WASHINGTON (July 22, 2010)—Strong intellectual property protections are crucial to the continued financial success and technology development of small manufacturers of motor vehicle parts, a member of the Motor & Equipment Manufacturers Association) testified before the House Small Business Committee.
Consulting firm Frost & Sullivan estimates that motor vehicle suppliers could lose $45 billion because of product and trademark counterfeiting in 2011, said William Mansfield, director of intellectual property for ABRO Industries Inc., an Indiana-based manufacturer of radiator fluid, glues, tapes and other automotive and consumer products.
But while most publicity about intellectual property theft concerns large firms, small businesses have much more to lose, according to Mansfield.
“IP is an extremely critical issue for small businesses like ABRO, which has only 24 employees, because a single act can destroy a small business,” he said.
“A giant corporation can recover from a hit to its reputation,” Mansfield said. “They have the money to hire top PR firms and to spend whatever is necessary in terms of advertising in order to repair any damage to their name. A small company, however, does not have this ability.”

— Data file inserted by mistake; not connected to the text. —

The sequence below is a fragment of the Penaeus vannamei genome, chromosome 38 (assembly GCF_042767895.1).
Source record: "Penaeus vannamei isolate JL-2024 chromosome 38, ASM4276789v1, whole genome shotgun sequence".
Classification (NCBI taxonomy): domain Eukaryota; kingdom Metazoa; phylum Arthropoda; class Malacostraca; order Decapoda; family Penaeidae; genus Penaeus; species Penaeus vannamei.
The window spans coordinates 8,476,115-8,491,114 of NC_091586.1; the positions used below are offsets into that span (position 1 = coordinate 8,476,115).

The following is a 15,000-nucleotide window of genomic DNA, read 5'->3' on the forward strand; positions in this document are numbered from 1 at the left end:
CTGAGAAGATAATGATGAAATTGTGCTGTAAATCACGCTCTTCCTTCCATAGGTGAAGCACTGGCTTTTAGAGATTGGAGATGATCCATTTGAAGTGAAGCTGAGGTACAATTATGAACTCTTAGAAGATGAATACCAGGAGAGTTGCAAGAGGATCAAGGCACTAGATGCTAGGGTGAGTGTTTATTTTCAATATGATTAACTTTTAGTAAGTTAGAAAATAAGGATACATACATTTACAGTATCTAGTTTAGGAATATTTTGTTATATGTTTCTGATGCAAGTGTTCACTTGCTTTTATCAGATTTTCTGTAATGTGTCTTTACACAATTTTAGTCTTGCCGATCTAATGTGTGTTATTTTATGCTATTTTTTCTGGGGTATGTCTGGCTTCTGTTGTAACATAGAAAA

Mansfield presented the committee with MEMA's list of priorities in IP enforcement, including:
* full implementation of the Prioritizing Resources and Organization for Intellectual Property Act, which became law in 2008;
* promoting an international system of intellectual property laws, with strengthened cooperation with like-minded countries and key trading partners; and
* increasing the number of IP attaches at U.S.